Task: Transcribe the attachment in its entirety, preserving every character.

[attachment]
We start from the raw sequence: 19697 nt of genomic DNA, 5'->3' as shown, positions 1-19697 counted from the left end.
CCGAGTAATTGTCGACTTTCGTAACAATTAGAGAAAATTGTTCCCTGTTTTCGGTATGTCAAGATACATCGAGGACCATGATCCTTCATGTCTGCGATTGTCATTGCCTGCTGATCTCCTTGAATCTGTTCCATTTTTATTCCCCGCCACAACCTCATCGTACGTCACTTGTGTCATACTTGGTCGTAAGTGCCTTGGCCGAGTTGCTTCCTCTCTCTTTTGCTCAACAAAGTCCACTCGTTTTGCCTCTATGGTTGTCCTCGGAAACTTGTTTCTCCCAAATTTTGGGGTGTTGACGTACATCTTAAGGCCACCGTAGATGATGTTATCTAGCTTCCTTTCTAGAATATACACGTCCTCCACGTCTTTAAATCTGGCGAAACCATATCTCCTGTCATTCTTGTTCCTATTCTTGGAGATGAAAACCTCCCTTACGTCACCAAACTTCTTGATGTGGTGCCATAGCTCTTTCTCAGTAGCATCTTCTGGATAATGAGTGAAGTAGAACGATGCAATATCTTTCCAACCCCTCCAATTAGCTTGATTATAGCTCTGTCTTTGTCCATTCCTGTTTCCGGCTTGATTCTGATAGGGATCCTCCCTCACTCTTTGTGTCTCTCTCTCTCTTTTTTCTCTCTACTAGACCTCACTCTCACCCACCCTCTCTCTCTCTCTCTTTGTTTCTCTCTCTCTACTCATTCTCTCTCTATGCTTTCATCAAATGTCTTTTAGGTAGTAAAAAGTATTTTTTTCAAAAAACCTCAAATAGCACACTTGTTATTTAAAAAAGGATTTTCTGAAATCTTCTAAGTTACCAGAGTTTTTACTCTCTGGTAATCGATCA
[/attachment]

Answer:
We start from the raw sequence: 19697 nt of genomic DNA, 5'->3' as shown, positions 1-19697 counted from the left end.
CCGAGTAATTGTCGACTTTCGTAACAATTAGAGAAAATTGTTCCCTGTTTTCGGTATGTCAAGATACATCGAGGACCATGATCCTTCATGTCTGCGATTGTCATTGCCTGCTGATCTCCTTGAATCTGTTCCATTTTTATTCCCCGCCACAACCTCATCGTACGTCACTTGTGTCATACTTGGTCGTAAGTGCCTTGGCCGAGTTGCTTCCTCTCTCTTTTGCTCAACAAAGTCCACTCGTTTTGCCTCTATGGTTGTCCTCGGAAACTTGTTTCTCCCAAATTTTGGGGTGTTGACGTACATCTTAAGGCCACCGTAGATGATGTTATCTAGCTTCCTTTCTAGAATATACACGTCCTCCACGTCTTTAAATCTGGCGAAACCATATCTCCTGTCATTCTTGTTCCTATTCTTGGAGATGAAAACCTCCCTTACGTCACCAAACTTCTTGATGTGGTGCCATAGCTCTTTCTCAGTAGCATCTTCTGGATAATGAGTGAAGTAGAACGATGCAATATCTTTCCAACCCCTCCAATTAGCTTGATTATAGCTCTGTCTTTGTCCATTCCTGTTTCCGGCTTGATTCTGATAGGGATCCTCCCTCACTCTTTGTGTCTCTCTCTCTCTTTTTTCTCTCTACTAGACCTCACTCTCACCCACCCTCTCTCTCTCTCTCTTTGTTTCTCTCTCTCTACTCATTCTCTCTCTATGCTTTCATCAAATGTCTTTTAGGTAGTAAAAAGTATTTTTTTCAAAAAACCTCAAATAGCACACTTGTTATTTAAAAAAGGATTTTCTGAAATCTTCTAAGTTACCAGAGTTTTTACTCTCTGGTAATCGATCA